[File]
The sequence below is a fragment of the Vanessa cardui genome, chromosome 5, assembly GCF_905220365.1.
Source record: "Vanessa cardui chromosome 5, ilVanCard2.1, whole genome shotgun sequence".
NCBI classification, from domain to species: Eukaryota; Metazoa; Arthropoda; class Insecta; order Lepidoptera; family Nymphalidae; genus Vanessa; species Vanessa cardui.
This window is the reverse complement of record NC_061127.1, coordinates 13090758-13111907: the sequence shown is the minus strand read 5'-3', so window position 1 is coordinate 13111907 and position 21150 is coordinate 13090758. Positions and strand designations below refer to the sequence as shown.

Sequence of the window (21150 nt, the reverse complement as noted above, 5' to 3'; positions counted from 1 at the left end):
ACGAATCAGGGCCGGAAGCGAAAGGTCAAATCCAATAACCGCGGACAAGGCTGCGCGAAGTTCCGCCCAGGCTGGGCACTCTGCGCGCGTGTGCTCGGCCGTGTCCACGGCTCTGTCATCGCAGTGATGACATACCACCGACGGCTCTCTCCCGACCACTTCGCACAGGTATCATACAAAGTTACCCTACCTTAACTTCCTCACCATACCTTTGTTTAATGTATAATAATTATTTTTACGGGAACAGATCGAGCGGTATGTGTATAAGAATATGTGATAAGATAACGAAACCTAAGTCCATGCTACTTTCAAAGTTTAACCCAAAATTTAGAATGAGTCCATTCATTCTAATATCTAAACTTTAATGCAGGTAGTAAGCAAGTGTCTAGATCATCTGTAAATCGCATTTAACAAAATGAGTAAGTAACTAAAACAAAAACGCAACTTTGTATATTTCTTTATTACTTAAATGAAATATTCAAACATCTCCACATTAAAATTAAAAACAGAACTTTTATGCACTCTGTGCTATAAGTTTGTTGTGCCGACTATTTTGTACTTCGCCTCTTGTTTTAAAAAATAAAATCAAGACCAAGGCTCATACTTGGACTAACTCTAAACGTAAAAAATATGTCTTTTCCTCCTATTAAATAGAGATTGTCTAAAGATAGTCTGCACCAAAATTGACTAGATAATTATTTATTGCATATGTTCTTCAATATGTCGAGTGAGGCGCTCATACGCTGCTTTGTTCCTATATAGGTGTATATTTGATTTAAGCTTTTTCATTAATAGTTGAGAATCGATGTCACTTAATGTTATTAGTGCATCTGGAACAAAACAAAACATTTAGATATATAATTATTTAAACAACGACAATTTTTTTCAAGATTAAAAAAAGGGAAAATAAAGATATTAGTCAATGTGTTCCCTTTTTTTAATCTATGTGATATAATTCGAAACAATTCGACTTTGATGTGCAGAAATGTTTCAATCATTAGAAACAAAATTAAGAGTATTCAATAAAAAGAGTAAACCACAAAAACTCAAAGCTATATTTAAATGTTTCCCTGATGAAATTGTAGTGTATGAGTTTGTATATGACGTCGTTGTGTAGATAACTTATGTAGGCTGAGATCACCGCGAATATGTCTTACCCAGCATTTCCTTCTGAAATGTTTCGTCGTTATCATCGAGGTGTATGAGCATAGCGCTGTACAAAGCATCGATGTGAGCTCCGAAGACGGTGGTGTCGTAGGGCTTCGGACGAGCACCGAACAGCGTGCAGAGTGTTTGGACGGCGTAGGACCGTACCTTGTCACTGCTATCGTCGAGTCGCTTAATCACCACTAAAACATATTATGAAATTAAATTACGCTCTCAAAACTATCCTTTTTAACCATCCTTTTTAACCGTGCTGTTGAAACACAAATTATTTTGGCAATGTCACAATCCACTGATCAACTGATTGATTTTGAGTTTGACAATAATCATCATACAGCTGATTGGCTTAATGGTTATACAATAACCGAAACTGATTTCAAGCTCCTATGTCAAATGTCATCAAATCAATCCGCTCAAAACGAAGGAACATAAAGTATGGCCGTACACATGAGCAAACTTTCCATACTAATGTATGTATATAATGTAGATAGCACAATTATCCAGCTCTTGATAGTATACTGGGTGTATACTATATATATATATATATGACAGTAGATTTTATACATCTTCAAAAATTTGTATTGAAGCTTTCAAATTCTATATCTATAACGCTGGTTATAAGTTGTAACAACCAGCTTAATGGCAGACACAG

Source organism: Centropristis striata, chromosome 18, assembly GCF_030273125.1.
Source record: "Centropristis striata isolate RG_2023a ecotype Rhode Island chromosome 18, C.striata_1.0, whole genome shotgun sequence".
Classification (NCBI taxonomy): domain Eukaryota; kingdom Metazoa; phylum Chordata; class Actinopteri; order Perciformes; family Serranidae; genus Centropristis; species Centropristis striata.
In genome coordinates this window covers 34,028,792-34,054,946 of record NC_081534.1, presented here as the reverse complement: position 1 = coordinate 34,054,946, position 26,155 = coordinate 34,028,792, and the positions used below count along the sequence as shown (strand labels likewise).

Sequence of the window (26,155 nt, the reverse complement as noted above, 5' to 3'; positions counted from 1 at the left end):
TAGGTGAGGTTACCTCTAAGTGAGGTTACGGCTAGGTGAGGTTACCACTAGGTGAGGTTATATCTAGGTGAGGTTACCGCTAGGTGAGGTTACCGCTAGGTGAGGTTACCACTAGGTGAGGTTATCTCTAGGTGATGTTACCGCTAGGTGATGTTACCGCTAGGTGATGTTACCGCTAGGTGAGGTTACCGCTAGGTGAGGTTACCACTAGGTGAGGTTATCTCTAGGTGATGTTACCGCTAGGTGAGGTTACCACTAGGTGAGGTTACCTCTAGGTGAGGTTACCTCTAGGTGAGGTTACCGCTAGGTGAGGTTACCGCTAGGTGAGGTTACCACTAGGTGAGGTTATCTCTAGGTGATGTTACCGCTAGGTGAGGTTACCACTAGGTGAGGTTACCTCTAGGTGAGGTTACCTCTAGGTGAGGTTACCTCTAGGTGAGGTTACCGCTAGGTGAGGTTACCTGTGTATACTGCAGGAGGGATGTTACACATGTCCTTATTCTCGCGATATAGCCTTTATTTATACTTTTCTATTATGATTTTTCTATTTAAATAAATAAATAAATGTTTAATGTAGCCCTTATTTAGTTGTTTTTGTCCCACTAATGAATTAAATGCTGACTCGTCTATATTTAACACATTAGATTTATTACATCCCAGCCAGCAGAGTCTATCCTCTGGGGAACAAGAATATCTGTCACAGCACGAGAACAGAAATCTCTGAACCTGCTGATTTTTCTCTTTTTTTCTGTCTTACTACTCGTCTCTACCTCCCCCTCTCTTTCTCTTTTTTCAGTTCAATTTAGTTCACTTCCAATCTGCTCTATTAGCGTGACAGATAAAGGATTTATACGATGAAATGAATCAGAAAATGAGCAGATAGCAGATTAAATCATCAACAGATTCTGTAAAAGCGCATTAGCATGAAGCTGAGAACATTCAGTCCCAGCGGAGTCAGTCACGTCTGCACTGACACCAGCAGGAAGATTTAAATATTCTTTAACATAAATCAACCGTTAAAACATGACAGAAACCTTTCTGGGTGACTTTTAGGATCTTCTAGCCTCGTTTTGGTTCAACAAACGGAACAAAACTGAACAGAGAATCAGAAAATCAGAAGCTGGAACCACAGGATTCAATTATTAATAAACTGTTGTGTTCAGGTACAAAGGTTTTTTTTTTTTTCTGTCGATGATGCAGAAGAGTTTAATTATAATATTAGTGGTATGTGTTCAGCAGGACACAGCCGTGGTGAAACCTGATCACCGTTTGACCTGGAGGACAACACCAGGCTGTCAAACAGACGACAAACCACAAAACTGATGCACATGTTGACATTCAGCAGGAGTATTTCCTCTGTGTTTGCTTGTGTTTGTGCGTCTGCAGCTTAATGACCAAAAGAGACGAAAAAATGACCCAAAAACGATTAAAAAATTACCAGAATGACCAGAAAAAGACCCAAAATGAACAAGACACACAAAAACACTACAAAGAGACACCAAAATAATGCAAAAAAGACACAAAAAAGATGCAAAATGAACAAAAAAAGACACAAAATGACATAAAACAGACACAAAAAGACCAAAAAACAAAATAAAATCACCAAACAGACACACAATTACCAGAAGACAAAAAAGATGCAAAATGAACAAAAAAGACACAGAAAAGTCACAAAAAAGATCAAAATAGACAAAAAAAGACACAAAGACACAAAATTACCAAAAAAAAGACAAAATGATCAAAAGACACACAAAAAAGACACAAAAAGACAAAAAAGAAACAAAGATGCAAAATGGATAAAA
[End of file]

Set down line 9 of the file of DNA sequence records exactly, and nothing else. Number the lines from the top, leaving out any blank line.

Classification (NCBI taxonomy): domain Eukaryota; kingdom Metazoa; phylum Chordata; class Actinopteri; order Perciformes; family Serranidae; genus Centropristis; species Centropristis striata.